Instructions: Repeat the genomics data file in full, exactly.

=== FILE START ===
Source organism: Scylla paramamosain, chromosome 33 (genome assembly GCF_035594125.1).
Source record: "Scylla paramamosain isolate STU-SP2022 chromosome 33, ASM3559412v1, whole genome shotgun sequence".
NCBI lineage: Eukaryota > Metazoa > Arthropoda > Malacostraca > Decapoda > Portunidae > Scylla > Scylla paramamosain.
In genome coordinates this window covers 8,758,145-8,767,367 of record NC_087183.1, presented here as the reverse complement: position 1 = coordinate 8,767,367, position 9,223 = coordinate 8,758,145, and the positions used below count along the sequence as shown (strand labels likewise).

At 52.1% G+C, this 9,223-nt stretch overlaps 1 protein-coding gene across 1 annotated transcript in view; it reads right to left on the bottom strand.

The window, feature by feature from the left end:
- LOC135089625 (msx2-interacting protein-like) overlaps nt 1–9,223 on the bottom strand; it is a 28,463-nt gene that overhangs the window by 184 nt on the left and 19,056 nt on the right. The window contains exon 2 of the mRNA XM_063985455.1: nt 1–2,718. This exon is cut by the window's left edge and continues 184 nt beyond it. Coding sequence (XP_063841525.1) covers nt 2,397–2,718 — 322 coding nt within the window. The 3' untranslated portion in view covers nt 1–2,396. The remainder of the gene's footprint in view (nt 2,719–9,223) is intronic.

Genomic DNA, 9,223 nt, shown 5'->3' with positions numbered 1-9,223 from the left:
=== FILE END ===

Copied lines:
Source organism: Scylla paramamosain, chromosome 33 (genome assembly GCF_035594125.1).
Source record: "Scylla paramamosain isolate STU-SP2022 chromosome 33, ASM3559412v1, whole genome shotgun sequence".
NCBI lineage: Eukaryota > Metazoa > Arthropoda > Malacostraca > Decapoda > Portunidae > Scylla > Scylla paramamosain.
In genome coordinates this window covers 8,758,145-8,767,367 of record NC_087183.1, presented here as the reverse complement: position 1 = coordinate 8,767,367, position 9,223 = coordinate 8,758,145, and the positions used below count along the sequence as shown (strand labels likewise).

At 52.1% G+C, this 9,223-nt stretch overlaps 1 protein-coding gene across 1 annotated transcript in view; it reads right to left on the bottom strand.

The window, feature by feature from the left end:
- LOC135089625 (msx2-interacting protein-like) overlaps nt 1–9,223 on the bottom strand; it is a 28,463-nt gene that overhangs the window by 184 nt on the left and 19,056 nt on the right. The window contains exon 2 of the mRNA XM_063985455.1: nt 1–2,718. This exon is cut by the window's left edge and continues 184 nt beyond it. Coding sequence (XP_063841525.1) covers nt 2,397–2,718 — 322 coding nt within the window. The 3' untranslated portion in view covers nt 1–2,396. The remainder of the gene's footprint in view (nt 2,719–9,223) is intronic.

Genomic DNA, 9,223 nt, shown 5'->3' with positions numbered 1-9,223 from the left: